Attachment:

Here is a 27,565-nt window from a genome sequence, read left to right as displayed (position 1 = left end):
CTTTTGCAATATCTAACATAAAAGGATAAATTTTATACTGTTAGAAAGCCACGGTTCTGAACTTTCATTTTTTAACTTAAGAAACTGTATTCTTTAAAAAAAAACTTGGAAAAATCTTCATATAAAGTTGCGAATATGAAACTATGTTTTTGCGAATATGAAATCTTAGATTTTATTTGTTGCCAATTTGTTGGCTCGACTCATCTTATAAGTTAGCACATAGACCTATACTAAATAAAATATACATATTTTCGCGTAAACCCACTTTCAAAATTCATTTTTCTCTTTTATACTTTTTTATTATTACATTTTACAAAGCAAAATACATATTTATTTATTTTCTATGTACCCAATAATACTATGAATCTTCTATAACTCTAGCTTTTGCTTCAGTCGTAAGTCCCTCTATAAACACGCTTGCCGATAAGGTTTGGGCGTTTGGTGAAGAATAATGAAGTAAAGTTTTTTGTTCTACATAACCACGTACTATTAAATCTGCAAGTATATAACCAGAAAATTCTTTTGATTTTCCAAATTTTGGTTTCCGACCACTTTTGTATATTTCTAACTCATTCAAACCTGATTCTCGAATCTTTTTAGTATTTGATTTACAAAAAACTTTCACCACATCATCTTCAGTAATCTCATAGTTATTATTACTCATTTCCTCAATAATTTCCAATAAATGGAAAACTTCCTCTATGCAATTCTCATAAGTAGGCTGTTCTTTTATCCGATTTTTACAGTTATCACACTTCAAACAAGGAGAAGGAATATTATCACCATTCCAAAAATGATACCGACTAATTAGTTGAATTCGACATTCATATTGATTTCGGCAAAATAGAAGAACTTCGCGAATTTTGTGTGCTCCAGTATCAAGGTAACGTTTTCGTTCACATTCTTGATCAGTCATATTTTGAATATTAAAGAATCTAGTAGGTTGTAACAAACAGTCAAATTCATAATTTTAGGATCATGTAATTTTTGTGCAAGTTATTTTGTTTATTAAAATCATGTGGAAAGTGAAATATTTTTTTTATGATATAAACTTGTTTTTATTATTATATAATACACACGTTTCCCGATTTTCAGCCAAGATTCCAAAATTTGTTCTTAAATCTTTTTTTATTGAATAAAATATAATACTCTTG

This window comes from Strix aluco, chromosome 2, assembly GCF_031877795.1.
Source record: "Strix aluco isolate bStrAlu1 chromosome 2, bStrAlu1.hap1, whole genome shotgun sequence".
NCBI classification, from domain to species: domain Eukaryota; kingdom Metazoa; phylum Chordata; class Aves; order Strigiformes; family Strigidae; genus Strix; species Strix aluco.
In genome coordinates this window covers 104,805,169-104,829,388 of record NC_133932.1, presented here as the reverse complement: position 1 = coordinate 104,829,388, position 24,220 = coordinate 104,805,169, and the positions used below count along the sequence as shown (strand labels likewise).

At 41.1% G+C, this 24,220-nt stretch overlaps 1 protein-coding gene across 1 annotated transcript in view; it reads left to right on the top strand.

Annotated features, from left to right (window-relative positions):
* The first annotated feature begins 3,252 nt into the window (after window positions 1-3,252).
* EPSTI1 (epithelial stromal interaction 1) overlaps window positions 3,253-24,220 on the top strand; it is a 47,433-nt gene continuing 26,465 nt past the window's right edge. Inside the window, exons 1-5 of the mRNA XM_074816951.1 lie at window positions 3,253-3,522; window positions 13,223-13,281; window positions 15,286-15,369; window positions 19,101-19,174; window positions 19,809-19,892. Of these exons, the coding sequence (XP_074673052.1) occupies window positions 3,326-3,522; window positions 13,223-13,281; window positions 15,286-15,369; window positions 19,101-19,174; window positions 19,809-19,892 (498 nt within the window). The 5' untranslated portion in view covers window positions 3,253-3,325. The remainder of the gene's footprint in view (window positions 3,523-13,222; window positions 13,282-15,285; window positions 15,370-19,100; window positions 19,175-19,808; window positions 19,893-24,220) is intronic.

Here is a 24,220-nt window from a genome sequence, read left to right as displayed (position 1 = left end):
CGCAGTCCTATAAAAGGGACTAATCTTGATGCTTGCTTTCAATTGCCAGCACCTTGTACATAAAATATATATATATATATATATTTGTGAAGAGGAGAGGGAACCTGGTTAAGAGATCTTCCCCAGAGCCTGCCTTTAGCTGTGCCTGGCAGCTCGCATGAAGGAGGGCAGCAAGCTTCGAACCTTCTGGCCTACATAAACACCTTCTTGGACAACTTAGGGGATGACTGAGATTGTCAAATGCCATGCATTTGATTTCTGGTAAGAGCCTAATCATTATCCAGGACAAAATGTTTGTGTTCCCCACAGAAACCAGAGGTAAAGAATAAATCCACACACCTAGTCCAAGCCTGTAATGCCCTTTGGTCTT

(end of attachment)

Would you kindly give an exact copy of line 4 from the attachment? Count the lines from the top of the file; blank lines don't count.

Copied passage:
Source record: "Strix aluco isolate bStrAlu1 chromosome 2, bStrAlu1.hap1, whole genome shotgun sequence".